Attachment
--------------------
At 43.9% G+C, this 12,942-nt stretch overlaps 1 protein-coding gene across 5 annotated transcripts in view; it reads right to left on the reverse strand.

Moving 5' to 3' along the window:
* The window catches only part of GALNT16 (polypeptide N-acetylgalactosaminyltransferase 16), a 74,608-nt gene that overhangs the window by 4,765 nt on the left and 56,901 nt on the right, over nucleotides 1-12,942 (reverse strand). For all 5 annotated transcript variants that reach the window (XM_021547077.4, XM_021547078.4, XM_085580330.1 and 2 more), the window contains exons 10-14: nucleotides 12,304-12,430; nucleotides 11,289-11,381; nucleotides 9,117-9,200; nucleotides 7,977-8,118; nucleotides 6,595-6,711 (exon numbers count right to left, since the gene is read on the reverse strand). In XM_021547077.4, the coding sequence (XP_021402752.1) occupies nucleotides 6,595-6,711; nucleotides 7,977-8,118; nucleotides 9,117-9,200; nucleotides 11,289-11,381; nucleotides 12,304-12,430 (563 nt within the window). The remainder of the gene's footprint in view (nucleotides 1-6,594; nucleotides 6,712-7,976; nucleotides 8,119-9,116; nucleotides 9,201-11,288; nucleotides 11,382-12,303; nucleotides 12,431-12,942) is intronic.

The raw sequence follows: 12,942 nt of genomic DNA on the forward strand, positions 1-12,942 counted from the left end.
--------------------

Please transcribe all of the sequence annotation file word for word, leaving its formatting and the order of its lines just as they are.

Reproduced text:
At 43.9% G+C, this 12,942-nt stretch overlaps 1 protein-coding gene across 5 annotated transcripts in view; it reads right to left on the reverse strand.

Moving 5' to 3' along the window:
* The window catches only part of GALNT16 (polypeptide N-acetylgalactosaminyltransferase 16), a 74,608-nt gene that overhangs the window by 4,765 nt on the left and 56,901 nt on the right, over nucleotides 1-12,942 (reverse strand). For all 5 annotated transcript variants that reach the window (XM_021547077.4, XM_021547078.4, XM_085580330.1 and 2 more), the window contains exons 10-14: nucleotides 12,304-12,430; nucleotides 11,289-11,381; nucleotides 9,117-9,200; nucleotides 7,977-8,118; nucleotides 6,595-6,711 (exon numbers count right to left, since the gene is read on the reverse strand). In XM_021547077.4, the coding sequence (XP_021402752.1) occupies nucleotides 6,595-6,711; nucleotides 7,977-8,118; nucleotides 9,117-9,200; nucleotides 11,289-11,381; nucleotides 12,304-12,430 (563 nt within the window). The remainder of the gene's footprint in view (nucleotides 1-6,594; nucleotides 6,712-7,976; nucleotides 8,119-9,116; nucleotides 9,201-11,288; nucleotides 11,382-12,303; nucleotides 12,431-12,942) is intronic.

The raw sequence follows: 12,942 nt of genomic DNA on the forward strand, positions 1-12,942 counted from the left end.